With the arrival of the highly anticipated Grand Theft Auto 5 comes the considerably less anticipated time for endless newspapers and websites to make the self-proclaimed ‘daring’ claim that video games can be regarded as works of art. Whilst this is lovely (and well done them, really) it’s pretty clear for anyone who isn’t an idiot to see that games have been works of art for well over a decade now.
I first became consciously aware of it during my first play-through of Metal Gear Solid 2 – a game which is now 12 years old. The whole thing felt like a film interspersed with instances of playable intermissions. As the narrative unfolded the bits where the gamer became directly involved faded into irrelevancy. Yet the story was compelling enough for it to not matter. This was a game that transcended the preconceptions of gaming: it could have worked as a piece of cinema, theatre or performance. That’s because empathy – a keystone of all coherent artistic endeavours – enabled the player to develop meaningful correspondence with the protagonists. We cared about their fate, their lives, as they resonated with us.
As I ascended from the glittering heights of teenage years into the grudging despair of my early 20’s my appetite for games waned. My life was still punctuated by the odd spurt of Pokémon and Sonic the Hedgehog (and still is), but seemly I stumbled into the realms of what would now be considered a ‘casual gamer’ as other commitments and facets of reality took hold. It was not that I outgrew games, or that the quality of games declined – I simply didn’t have the time, money or resources to make gaming a staple part of my life.
However, this comes with its own set of advantages. For, akin to when one takes a step back from a painting in order to assess it, so my step back from gaming allowed me to assess my opinion and persistent admiration for the industry. Moreover, I am now able to develop a correspondence that draws parallels to the very structure of a game and the processes achieved through my own practice. I am talking about the notion of the Beta Game.
Some months ago I became re-acquainted with Sonic the Hedgehog 2. Whilst I enjoyed several nostalgia-filled attempts at beating the Death Egg, I also stove to consider the processes used to create the game. As I conducted a bit of research it became clear just how much preliminary content is removed from the final game: Whole levels have been manipulated from fragments of design into the levels we know and love. This echoes the processes I go through when contemplating a piece of work. For, when I apply the paint I have created onto a surface, allowing it to depict something; I always consider the fact that the paint – my own creation – is becoming altered. The paint is removed slightly from its pure intention, yet potentially able to express something with more coherence than it originally could. Moreover, it still exists within the work – the same way the Beta Levels of Sonic 2 still exist, within the architecture of the game. A Beta Level forms the basis of contemplating something complete, the same way paint does.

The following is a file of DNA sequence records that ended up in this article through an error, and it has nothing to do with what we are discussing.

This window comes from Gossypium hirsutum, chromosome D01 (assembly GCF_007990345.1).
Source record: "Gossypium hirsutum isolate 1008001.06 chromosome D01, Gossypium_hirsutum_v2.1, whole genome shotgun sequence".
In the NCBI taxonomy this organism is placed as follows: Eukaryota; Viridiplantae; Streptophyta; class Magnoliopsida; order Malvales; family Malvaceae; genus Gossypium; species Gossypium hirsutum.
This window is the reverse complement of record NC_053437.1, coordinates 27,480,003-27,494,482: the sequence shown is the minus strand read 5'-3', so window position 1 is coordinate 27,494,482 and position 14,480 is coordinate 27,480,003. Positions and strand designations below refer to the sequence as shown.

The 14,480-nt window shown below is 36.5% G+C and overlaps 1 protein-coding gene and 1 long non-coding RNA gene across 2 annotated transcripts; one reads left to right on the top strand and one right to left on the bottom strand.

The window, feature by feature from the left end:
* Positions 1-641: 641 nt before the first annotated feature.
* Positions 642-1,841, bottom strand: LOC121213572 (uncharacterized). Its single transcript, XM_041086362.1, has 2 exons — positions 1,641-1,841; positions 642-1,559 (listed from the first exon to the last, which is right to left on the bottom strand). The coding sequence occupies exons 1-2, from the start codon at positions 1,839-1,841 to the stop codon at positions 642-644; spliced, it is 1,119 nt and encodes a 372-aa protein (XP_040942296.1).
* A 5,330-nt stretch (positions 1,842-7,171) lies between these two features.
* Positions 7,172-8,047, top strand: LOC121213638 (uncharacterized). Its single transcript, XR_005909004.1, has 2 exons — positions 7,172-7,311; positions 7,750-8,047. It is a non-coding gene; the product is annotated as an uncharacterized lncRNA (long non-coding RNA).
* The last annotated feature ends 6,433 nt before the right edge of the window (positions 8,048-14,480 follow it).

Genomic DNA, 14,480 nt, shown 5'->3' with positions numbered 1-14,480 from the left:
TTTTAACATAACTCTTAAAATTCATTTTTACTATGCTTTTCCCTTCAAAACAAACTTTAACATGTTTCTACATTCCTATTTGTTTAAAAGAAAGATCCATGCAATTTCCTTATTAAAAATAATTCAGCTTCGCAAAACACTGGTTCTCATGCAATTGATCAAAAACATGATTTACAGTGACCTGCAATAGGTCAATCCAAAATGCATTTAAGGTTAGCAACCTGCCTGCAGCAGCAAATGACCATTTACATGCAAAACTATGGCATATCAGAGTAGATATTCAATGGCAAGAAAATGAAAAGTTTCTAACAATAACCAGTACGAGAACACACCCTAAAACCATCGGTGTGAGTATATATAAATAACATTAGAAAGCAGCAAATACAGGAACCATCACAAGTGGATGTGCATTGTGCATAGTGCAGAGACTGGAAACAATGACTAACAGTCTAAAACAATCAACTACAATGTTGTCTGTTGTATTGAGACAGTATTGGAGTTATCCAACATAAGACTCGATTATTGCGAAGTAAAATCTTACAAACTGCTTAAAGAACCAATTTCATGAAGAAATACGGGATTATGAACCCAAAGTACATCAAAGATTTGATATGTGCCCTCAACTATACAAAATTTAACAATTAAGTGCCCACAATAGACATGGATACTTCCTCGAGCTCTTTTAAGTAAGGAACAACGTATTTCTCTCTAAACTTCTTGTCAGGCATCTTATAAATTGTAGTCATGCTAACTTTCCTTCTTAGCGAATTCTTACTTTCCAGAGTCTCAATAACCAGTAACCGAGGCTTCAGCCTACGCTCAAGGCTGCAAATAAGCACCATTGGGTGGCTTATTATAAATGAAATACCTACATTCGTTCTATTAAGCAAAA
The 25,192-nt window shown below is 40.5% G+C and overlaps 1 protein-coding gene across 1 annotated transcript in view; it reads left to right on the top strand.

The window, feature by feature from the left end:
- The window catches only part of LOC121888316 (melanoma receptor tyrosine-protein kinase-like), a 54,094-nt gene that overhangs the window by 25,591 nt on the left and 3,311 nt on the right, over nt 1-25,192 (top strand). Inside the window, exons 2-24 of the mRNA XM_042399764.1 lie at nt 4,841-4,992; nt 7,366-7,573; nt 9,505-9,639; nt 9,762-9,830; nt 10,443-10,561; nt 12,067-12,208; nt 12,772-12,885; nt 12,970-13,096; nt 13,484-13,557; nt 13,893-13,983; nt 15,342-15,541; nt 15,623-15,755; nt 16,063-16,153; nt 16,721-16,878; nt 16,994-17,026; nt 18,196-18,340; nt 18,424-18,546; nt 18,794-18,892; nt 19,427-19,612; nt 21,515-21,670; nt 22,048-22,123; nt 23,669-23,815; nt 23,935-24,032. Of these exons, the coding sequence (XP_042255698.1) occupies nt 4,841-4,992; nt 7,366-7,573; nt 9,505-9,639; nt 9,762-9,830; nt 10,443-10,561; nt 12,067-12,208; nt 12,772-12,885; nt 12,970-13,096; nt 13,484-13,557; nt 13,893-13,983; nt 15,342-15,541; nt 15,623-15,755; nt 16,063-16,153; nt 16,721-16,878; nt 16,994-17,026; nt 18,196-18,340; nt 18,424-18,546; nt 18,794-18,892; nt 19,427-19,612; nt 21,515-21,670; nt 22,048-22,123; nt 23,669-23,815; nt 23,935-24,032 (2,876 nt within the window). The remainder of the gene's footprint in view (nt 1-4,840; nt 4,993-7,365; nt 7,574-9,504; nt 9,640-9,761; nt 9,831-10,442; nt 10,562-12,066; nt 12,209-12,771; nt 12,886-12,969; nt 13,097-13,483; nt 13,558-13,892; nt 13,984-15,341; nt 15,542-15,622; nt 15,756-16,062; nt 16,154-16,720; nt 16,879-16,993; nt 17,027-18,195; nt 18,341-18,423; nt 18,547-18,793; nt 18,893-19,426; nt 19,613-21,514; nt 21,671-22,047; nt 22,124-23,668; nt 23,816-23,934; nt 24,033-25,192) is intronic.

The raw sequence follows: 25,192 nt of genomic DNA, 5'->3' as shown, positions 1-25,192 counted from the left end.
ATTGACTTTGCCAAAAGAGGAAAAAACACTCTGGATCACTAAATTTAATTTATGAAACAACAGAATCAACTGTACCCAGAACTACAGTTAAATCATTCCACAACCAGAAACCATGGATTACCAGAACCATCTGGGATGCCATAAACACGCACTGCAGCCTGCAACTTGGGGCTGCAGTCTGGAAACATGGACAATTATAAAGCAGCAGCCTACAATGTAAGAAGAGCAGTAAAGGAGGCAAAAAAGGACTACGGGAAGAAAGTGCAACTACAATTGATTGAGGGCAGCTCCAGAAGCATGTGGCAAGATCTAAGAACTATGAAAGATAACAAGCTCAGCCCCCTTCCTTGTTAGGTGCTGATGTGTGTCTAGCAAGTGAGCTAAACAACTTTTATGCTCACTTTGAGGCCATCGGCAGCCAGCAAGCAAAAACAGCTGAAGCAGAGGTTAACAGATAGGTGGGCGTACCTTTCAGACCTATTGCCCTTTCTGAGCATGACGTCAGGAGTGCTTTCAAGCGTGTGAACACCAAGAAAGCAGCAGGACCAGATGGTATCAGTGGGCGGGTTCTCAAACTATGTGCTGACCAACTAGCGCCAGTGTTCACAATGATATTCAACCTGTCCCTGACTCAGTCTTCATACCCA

A particular level – The Hidden Palace Zone – is the most complete of the Beta Game zones from Sonic 2, and was removed due to the game cartridge not having enough space to fit it on. This echoes the painter’s struggle to achieve a work of art within the confines of a canvas. Indeed, the very reason why I attempt to remove the idea of a canvas – or any surface – from my work is so the work can exist without limitations.
Does this lost Sonic level resonate with my own practice? I certainly think so!
Perhaps, on some level (excuse the pun) my practice of paint making pays homage to the Hidden Palace Zone. The zone can be accessed and played – by downloading it – but it can’t be completed: My paints, too, are not complete – they remain unused, yet with the purity and potential that makes the notion of using them irrelevant. And if a level from a game cannot be completed, and therefore devoid of function, then is it not a work of art?